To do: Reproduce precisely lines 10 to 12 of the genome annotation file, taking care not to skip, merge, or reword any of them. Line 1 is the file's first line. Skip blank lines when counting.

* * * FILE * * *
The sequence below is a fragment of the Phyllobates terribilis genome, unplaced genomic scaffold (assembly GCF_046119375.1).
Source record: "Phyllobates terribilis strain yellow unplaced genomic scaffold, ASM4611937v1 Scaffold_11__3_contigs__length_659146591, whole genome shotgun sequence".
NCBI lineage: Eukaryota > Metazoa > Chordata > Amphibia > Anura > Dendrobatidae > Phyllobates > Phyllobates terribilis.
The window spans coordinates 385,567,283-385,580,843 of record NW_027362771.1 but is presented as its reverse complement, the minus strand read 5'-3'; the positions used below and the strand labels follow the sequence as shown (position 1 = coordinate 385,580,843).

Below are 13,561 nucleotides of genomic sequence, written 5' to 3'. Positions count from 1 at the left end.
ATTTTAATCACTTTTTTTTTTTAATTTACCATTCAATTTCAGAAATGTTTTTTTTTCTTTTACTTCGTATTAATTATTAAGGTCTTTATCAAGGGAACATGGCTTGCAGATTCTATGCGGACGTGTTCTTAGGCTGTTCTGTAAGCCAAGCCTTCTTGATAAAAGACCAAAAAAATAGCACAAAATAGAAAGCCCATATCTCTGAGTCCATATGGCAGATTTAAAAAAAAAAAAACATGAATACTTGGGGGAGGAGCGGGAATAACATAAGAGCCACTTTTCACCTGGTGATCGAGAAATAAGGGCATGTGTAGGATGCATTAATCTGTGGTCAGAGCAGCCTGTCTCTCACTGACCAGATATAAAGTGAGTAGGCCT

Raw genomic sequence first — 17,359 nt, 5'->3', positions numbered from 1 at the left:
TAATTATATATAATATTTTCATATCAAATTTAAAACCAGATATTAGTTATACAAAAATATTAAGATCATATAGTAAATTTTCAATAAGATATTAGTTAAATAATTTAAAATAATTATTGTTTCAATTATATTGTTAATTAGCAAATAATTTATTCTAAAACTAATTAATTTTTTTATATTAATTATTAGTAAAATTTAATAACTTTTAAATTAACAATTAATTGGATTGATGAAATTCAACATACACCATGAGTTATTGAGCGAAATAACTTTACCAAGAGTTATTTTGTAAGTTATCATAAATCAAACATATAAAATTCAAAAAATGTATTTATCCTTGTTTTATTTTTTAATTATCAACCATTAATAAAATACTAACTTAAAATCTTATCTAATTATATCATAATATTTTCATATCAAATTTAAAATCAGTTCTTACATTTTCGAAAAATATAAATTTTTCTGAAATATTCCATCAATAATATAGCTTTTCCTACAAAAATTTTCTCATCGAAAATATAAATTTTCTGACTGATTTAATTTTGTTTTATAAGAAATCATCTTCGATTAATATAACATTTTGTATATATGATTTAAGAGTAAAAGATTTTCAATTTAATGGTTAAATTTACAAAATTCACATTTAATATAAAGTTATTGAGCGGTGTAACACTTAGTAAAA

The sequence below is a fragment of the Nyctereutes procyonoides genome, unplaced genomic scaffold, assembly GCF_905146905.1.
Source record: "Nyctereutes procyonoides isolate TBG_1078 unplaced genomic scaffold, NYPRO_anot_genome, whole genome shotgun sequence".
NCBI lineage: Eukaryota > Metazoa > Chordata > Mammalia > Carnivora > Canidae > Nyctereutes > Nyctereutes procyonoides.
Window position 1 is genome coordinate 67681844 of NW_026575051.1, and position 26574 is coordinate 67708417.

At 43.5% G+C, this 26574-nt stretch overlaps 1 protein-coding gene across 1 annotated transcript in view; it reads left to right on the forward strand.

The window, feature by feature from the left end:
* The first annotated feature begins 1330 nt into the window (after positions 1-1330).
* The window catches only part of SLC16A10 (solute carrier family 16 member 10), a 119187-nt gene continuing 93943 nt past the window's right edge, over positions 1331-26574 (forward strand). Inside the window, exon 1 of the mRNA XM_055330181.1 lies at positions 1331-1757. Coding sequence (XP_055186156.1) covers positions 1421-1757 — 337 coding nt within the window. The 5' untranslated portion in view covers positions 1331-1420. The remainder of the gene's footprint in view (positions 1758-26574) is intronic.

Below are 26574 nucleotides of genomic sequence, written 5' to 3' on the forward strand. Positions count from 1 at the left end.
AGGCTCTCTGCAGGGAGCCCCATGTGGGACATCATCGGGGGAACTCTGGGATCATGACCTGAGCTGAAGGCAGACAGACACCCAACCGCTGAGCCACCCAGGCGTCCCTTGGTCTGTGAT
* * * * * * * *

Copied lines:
Source record: "Nyctereutes procyonoides isolate TBG_1078 unplaced genomic scaffold, NYPRO_anot_genome, whole genome shotgun sequence".
NCBI lineage: Eukaryota > Metazoa > Chordata > Mammalia > Carnivora > Canidae > Nyctereutes > Nyctereutes procyonoides.
Window position 1 is genome coordinate 67681844 of NW_026575051.1, and position 26574 is coordinate 67708417.